What is MSG?
MSG is short for monosodium glutamate. It is an e-number (E621) that is used to enhance flavour.
Chemically, MSG is a white crystalline powder that resembles table salt or sugar.
MSG enhances the savoury, meaty 'umami' flavour of foods.
This additive is popular in Asian cooking and used in various processed foods in the West.
The average daily intake of MSG is 0.55–0.58 grams in the UK.
Why is it controversial?
It is an excitatory neurotransmitter, meaning that it stimulates nerve cells in order to relay its signal. Some people argue it over-stimulates nerve cells.
One study in 1969 found that injecting large doses of MSG into newborn mice caused harmful neurological effects.
However, there is little evidence that dietary intake of MSG leads to excitotoxin (killing of nerve cells).
However, this does not mean that it has been deemed safe; some people report that excessive consumption of foods rich in MSG (+3g - way more than the average UK intake) causes headaches, muscle tightness, numbness, tingling, weakness and flushing.
Likewise, some people may be more sensitive to the effects of MSG than others. For example, some claim that people with asthma feel more side effects.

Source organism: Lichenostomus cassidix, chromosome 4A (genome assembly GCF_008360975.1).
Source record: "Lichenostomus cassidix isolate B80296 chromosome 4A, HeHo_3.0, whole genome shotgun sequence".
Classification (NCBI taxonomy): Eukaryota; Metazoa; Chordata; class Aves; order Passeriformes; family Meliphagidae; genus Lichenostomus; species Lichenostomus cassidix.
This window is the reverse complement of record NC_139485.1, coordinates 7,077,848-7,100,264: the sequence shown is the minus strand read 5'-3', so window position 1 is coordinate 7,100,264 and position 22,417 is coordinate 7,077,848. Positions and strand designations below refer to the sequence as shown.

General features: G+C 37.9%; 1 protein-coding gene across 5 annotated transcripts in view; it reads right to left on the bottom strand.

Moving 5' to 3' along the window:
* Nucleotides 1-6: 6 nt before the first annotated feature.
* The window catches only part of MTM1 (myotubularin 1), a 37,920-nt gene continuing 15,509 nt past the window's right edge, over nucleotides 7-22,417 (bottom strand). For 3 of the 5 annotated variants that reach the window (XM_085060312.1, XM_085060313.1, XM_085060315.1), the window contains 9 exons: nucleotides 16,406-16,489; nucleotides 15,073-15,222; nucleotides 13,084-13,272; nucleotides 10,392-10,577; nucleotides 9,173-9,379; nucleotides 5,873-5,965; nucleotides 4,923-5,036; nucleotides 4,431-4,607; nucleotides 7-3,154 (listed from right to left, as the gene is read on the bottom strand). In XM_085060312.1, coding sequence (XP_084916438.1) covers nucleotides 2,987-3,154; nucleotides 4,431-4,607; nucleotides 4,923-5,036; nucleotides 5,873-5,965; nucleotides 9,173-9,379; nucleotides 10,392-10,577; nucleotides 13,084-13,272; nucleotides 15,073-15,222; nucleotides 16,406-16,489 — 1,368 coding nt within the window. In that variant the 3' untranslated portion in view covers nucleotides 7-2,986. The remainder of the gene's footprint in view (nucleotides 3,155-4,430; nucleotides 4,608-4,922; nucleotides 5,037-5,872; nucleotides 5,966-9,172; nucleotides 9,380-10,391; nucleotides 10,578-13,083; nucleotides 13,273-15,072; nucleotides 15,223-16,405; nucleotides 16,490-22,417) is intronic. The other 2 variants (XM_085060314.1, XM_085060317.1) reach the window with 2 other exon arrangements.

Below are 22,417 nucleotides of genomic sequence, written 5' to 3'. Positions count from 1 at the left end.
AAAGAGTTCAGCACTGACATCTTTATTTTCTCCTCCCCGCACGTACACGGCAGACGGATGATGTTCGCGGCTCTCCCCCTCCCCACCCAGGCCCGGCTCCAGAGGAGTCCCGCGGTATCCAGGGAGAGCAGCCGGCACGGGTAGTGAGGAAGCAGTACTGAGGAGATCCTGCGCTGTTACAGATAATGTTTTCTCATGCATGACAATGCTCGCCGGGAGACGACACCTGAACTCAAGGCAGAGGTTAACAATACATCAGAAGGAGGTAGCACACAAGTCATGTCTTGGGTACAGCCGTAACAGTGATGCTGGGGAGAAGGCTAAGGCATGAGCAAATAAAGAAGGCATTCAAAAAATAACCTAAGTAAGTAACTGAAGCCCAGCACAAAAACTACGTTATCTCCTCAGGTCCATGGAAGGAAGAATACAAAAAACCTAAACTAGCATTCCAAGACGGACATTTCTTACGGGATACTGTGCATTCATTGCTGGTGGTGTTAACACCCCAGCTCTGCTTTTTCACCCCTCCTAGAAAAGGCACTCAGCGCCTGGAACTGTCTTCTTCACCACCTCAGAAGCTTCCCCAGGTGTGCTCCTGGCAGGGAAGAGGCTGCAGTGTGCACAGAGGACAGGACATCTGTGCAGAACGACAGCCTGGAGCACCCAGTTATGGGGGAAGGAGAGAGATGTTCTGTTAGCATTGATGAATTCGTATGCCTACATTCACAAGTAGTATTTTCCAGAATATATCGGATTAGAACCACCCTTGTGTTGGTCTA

MSG and Fullness
One reason why MSG is deemed useful in cooking is because more flavour makes you feel fuller/more satisfied by a meal.
However, eating foods that contain MSG (such as takeaways and processed foods) contain high levels of saturated fat, sugars, and more, which ultimately result in weight-gain if not consumed in moderation.
How should I feel about MSGs?
Well, that's up to you.
You're unlikely to over-consume MSG in one day, but it's important to keep an eye on the amount of processed foods your eating, making sure you're consuming more wholefoods than processed.
Like all things, processed food should be viewed as a treat and consumed every now and then as opposed to every day.
How to avoid processed foods:
- MEAL PREP - cook in bulk & freeze the extra!
- USE LESS - can you use less oil, sugar & salt in cooking?
- ORDER LESS - learning how to cook traditional meals properly (e.g. Chinese or Indian dishes) can often taste as good (if not better!) than the takeaways.
- COOK IT - invest in some good quality spices & herbs. Chinese 5 spice and low-salt soy sauce can transform a noodle dish, and fresh herbs can be bought for less than a pound at most supermarkets!
- BE TREAT-WISE - save the takeaways for special occasions, or put limits on how many you allow yourself.
- MAKE YOUR OWN - use a Sunday afternoon to make your own sauces & freezing them (shop-bought sauces such as pasta sauces are often full of hidden sugars!)